Sauteed spinach and tomatoes made a perfect pillow for my fish.
But for now, let’s turn to wild Alaskan Pacific cod, the mild-tasting whitefish I substituted in this week’s recipe. Unlike it’s maligned, overfished Atlantic cousin, this cod is an ocean-friendly seafood choice. According to Fishwatch, “Alaska fisheries for Pacific cod account for more than two-thirds of the world’s Pacific cod supply, and are considered among the best managed fisheries in the world.”
The result was cod-licious, thanks to the killer sauce Dorie suggested for this dish. After dredging four 6-ounce cod filets in flour, salt and pepper, drop them in a heavy skillet coated with 2 ounces of melted butter. I cooked the cod four minutes on each side until it was lightly browned and flaked easily. After transferring the fish to a heatproof platter and tenting with foil, I put it in the oven to remain warm while I made the (killer) sauce (recipe below).
Wild Alaskan Pacific cod on a bed of Sauteed Spinach and tomatoes……totally, totally.
Although Dorie suggests serving this entrée on a pillow of mashed potatoes or Celery Root Purée, I detoured down the veggie highway and mixed together Sautéed Spinach with Cherry Tomatoes. Since this (killer) sauce has so much going on – grainy mustard, brown butter, cornichons and capers -, I didn’t want “my pillow” to muscle into the spotlight.
Not only was this a satisfying dinner but also a lovely breakfast and afternoon snack. The following morning I flaked a fillet, added it to the vegetables and made a frittata. Pretty darn delicious.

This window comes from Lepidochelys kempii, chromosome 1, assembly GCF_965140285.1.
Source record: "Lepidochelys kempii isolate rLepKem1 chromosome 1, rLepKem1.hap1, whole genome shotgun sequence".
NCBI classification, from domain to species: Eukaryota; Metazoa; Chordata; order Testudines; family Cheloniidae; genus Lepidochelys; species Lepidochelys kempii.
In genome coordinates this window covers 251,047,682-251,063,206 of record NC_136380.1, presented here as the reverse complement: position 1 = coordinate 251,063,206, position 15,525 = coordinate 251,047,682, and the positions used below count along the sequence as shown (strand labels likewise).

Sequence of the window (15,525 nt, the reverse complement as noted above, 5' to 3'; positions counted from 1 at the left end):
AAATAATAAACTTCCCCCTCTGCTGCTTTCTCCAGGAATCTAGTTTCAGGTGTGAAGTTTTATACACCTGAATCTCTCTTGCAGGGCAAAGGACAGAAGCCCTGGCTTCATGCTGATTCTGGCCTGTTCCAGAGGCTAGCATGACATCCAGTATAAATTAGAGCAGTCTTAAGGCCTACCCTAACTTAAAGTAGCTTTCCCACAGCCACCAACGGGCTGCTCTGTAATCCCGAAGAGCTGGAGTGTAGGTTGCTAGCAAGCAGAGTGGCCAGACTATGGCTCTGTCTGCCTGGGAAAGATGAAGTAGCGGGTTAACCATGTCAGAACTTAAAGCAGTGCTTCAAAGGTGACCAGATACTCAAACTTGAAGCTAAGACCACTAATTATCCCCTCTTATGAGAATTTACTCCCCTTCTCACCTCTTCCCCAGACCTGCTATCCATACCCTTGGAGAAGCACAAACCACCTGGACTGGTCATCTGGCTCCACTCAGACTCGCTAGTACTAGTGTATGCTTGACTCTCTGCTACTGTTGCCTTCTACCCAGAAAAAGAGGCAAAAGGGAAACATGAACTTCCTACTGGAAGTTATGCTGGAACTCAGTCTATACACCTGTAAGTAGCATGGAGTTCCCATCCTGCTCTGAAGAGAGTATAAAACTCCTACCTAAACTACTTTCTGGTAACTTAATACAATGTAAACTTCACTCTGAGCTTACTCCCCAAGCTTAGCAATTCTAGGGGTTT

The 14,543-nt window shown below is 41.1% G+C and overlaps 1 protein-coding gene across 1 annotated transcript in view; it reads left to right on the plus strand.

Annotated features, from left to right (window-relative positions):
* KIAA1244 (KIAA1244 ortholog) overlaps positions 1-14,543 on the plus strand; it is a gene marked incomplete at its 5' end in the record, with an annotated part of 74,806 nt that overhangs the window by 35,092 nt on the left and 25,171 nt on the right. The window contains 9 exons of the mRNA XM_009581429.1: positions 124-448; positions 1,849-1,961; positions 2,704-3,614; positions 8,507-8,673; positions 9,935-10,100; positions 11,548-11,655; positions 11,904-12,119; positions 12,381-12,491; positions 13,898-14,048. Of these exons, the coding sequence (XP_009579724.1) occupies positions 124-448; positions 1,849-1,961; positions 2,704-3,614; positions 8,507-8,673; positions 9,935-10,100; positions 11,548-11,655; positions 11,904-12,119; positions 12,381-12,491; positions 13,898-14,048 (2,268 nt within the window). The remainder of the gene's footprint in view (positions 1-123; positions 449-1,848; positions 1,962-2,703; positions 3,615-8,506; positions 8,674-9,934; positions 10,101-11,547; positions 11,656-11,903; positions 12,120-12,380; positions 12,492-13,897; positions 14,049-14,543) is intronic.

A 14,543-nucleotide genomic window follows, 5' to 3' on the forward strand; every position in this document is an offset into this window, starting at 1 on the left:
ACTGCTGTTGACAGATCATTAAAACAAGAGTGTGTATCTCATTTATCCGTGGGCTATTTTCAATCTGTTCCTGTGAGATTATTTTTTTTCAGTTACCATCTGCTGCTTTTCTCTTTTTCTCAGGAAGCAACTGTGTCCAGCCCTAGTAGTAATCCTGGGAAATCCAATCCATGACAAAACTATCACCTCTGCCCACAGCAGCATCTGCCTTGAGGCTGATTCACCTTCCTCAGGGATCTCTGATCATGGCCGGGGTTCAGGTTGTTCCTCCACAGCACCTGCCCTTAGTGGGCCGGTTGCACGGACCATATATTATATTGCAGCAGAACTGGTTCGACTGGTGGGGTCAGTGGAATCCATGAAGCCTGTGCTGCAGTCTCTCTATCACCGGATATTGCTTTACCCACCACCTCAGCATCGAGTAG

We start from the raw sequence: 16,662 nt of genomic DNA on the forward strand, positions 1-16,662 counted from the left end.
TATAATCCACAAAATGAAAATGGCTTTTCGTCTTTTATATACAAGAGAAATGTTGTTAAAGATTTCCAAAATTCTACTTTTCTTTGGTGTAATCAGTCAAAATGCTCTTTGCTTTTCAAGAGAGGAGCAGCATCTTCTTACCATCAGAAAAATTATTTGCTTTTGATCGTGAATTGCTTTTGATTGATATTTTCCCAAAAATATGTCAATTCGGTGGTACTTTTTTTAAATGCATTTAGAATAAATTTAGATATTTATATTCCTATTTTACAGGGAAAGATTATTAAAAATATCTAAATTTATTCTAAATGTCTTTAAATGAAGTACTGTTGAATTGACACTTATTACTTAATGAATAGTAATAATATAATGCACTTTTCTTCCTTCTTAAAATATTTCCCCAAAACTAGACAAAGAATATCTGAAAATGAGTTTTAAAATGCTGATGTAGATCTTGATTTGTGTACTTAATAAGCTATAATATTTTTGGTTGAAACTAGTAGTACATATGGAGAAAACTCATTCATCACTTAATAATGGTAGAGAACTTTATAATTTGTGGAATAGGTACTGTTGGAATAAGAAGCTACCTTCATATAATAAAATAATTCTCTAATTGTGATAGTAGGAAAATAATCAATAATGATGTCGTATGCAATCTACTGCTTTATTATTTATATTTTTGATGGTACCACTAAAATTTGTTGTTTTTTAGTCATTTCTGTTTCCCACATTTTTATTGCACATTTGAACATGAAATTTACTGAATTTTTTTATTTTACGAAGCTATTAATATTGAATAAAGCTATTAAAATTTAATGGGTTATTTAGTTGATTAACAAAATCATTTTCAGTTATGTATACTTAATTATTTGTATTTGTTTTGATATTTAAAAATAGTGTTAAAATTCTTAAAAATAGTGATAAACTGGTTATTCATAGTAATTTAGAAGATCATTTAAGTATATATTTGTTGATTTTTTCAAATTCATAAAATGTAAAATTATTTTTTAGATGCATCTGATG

Cod, Spinach, Cheese & Tomato Frittata (a great use of leftovers)
The 2014 Food & Wine Classic begins in Aspen today, continuing through Sunday, June 22nd. It’s the 32nd year for this festival, bringing together celebrity chefs, corporates (food purveyors, wine professionals and spirit reps) and folks who like to eat and drink and can cough up $1250 for the weekend pass. There will be nearly 100 official events including cooking demonstrations, food, wine and cheese seminars, tastings, conversations and book signings.
Tents like these two have been put up all over Aspen for activities for the 5,000 participants in the 2014 Food & Wine Classic.
Our local community has a long history of volunteering in exchange for a Pass to the Classic. In the past I helped set up tables and chairs and poured wine during seminar tastings. For more years than probably necessary, I sliced baguettes, filling hundreds of bread baskets for the two daily Grand Tastings. Obviously that’s where my talent lies but this year I joined the Green Team. My job, as I understand it, is to help the attendees remember the meaning of recyclable, compostable and trash.
I’m hoping to see Marcus Samuelsson’s demo in the Cooking Tent and Laura Werlin’s seminar, “Mountain Wines, MountainCheeses” and more. Giada DeLaurentiis is here as well as José Andrés, Michael Chiarello and Tyler Florence, to name a few. I promise to share more about the F&W Classic next week. French Fridays with Dorie is an international cooking group working its way through Dorie Greenspan’s Around my French Table. To see how my colleagues skated through this week’s recipe choice, go here.
Put 6 tablespoons of butter into a skillet on medium heat. Cook the butter, swirling the pan, until it starts to turn a light brown. Add the vinegar and swirl again. Stir in the mustard, sliced cornichons and capers. Mix together.